The D.C. neighborhood of Takoma, just across the state line from the Maryland neighborhood of Takoma Park, has a hole in the ground. A big hole. A hole that collects water when it rains and which is surrounded by less-than-welcoming chain link fences, plainly visible to everyone who passes along Carroll Street Northwest, the area’s main drag.
So...what’s going on with the hole in the middle of Takoma?
Longtime Takoma residents may recall that the site, at the corner of Carroll and Maple streets Northwest, was once home to a gas station and truck rental facilities. Located behind a 7-11 convenience store and across from the Big Bad Woof pet supply store, the site was planned for an 85-unit condominium project called Ecco Park, with a green roof, “eco-friendly” materials and even rooftop yoga lessons and a dog-cleaning station. (Could it be more Takoma Park?)
The building — this is what it was going to look like — would also feature some ground floor retail and about 70 underground parking spaces. Thus the hole.
But that was before the real estate bust. Like many companies planning condo projects, developers of the Carroll Street project, led by Bethesda-based design and development firm SGA Cos., decided to build the project as apartments instead. They broke ground in the summer of 2011.
Then the digging stopped and here’s why: Although the location on Carroll Street near the Takoma Park Metro station is a choice one, building on a former gas station site is not always easy, especially when the environment is concerned. For this project, the D.C. Department of the Environment opened a case in the branch that handles LUST, which sounds sexy but stands for “Leaking Underground Storage Tanks.” Not good.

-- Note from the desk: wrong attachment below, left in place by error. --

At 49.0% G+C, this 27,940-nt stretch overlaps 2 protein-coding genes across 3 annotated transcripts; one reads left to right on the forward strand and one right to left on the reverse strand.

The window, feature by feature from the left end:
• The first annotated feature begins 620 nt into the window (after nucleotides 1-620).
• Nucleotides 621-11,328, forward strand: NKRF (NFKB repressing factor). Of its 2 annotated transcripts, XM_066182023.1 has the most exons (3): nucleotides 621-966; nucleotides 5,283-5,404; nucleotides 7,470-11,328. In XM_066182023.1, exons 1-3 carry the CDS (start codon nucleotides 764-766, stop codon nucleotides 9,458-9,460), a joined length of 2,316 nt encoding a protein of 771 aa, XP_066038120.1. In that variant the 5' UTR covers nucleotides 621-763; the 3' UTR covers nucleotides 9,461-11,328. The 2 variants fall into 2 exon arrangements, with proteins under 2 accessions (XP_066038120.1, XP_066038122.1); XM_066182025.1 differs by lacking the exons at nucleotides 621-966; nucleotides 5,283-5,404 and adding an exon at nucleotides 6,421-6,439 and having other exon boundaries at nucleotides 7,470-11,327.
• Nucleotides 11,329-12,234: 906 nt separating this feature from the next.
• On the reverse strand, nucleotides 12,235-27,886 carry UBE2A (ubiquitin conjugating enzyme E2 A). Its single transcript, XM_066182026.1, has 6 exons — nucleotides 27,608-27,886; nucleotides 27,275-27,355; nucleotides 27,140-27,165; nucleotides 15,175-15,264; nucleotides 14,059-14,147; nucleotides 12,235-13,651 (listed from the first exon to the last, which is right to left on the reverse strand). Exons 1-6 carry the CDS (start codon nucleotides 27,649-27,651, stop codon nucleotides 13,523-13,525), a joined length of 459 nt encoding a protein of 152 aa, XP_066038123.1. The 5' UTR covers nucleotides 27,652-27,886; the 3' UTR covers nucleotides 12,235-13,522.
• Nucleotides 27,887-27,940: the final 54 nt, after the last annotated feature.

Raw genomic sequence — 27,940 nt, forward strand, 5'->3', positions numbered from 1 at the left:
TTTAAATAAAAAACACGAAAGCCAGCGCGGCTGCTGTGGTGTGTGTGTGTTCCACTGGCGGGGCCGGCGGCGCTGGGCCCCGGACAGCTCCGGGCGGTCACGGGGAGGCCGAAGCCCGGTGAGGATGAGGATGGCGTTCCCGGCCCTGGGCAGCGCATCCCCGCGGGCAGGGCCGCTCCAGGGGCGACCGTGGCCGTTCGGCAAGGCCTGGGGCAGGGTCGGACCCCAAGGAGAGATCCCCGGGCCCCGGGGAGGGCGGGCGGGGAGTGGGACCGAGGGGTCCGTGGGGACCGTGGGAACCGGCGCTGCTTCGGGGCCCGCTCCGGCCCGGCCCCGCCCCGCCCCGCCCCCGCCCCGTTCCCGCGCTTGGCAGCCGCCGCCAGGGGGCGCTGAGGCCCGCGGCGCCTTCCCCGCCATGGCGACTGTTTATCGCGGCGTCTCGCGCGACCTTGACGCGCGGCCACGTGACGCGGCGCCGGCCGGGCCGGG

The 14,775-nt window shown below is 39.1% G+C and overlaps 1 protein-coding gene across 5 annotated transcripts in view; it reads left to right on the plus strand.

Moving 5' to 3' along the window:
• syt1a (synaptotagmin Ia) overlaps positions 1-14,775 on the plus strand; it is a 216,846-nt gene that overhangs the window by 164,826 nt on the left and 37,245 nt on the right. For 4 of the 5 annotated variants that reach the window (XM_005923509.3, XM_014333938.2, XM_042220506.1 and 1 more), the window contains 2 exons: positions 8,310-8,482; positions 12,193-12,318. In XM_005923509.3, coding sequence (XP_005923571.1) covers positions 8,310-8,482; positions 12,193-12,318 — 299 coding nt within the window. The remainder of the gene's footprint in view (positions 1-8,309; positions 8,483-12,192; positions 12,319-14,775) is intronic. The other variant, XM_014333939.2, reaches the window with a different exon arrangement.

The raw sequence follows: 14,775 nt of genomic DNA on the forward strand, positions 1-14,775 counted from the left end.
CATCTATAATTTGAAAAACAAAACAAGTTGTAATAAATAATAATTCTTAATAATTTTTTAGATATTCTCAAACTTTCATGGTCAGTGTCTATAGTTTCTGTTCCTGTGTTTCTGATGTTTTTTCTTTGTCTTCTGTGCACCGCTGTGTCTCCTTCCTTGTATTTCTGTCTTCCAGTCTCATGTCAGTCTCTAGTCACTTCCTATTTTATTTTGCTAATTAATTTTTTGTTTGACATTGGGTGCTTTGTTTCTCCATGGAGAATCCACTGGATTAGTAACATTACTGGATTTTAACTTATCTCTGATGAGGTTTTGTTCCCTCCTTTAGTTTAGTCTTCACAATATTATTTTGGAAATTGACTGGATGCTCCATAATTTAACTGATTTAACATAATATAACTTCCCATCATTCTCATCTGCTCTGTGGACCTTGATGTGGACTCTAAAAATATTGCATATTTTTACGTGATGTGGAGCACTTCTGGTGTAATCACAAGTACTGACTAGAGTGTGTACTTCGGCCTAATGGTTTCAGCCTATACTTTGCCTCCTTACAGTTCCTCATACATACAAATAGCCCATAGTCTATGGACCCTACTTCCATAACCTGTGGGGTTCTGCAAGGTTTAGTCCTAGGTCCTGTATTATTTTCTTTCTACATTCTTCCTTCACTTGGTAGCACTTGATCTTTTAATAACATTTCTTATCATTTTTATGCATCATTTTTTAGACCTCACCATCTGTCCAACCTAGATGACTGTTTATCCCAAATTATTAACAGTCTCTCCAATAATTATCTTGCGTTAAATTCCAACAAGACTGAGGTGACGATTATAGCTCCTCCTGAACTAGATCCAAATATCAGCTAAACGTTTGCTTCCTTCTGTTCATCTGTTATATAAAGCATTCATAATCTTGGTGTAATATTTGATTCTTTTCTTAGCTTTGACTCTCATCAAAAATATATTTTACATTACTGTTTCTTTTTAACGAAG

On Carroll Street, where SGA also plans a second project, two companies were responsible for the contamination, Chevron and SUNOCO, according to Department of Environment records. Until remediation is complete, there will be no rooftop yoga or dog washing. Sassan Gharai, founder of SGA, did not return a request for comment, so it’s unclear when things might start up again.
Neighbors are clearly sick of the corner being vacant, however.
“For many years we had a very ugly site,” said Sara Green, advisory neighborhood commissioner for the area. “It was choked with weeds, it had trash periodically, it had a very ugly fence that was surrounding it...now we have a hole.”
Is there a project, building or property in your neighborhood that you want to learn more about? We’ve previously written about the Paul S. Sarbanes Transit Center, the Hill East development, the Arlington Funeral home site and others. You can send suggestions to firstname.lastname@example.org
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